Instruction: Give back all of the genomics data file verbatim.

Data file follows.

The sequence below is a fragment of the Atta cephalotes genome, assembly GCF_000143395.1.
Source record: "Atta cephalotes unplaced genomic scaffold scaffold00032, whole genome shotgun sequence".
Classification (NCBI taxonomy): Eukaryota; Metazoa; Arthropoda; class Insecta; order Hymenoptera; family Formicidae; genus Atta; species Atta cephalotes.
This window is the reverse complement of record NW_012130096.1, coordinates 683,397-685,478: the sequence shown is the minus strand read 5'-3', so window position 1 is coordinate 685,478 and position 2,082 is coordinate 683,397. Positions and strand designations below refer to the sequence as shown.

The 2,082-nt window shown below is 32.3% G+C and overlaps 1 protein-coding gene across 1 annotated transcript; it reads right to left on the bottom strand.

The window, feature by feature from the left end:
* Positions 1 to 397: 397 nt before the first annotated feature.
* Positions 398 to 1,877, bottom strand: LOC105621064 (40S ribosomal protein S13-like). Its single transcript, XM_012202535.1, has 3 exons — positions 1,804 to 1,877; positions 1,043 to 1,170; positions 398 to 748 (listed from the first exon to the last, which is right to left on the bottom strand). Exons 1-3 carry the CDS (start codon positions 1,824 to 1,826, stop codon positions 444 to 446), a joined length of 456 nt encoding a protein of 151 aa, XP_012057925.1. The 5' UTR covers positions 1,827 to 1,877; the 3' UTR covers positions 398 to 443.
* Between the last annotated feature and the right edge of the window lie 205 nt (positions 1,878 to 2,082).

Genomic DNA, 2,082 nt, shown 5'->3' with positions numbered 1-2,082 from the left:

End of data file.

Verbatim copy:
The sequence below is a fragment of the Atta cephalotes genome, assembly GCF_000143395.1.
Source record: "Atta cephalotes unplaced genomic scaffold scaffold00032, whole genome shotgun sequence".
Classification (NCBI taxonomy): Eukaryota; Metazoa; Arthropoda; class Insecta; order Hymenoptera; family Formicidae; genus Atta; species Atta cephalotes.
This window is the reverse complement of record NW_012130096.1, coordinates 683,397-685,478: the sequence shown is the minus strand read 5'-3', so window position 1 is coordinate 685,478 and position 2,082 is coordinate 683,397. Positions and strand designations below refer to the sequence as shown.

The 2,082-nt window shown below is 32.3% G+C and overlaps 1 protein-coding gene across 1 annotated transcript; it reads right to left on the bottom strand.

The window, feature by feature from the left end:
* Positions 1 to 397: 397 nt before the first annotated feature.
* Positions 398 to 1,877, bottom strand: LOC105621064 (40S ribosomal protein S13-like). Its single transcript, XM_012202535.1, has 3 exons — positions 1,804 to 1,877; positions 1,043 to 1,170; positions 398 to 748 (listed from the first exon to the last, which is right to left on the bottom strand). Exons 1-3 carry the CDS (start codon positions 1,824 to 1,826, stop codon positions 444 to 446), a joined length of 456 nt encoding a protein of 151 aa, XP_012057925.1. The 5' UTR covers positions 1,827 to 1,877; the 3' UTR covers positions 398 to 443.
* Between the last annotated feature and the right edge of the window lie 205 nt (positions 1,878 to 2,082).

Genomic DNA, 2,082 nt, shown 5'->3' with positions numbered 1-2,082 from the left: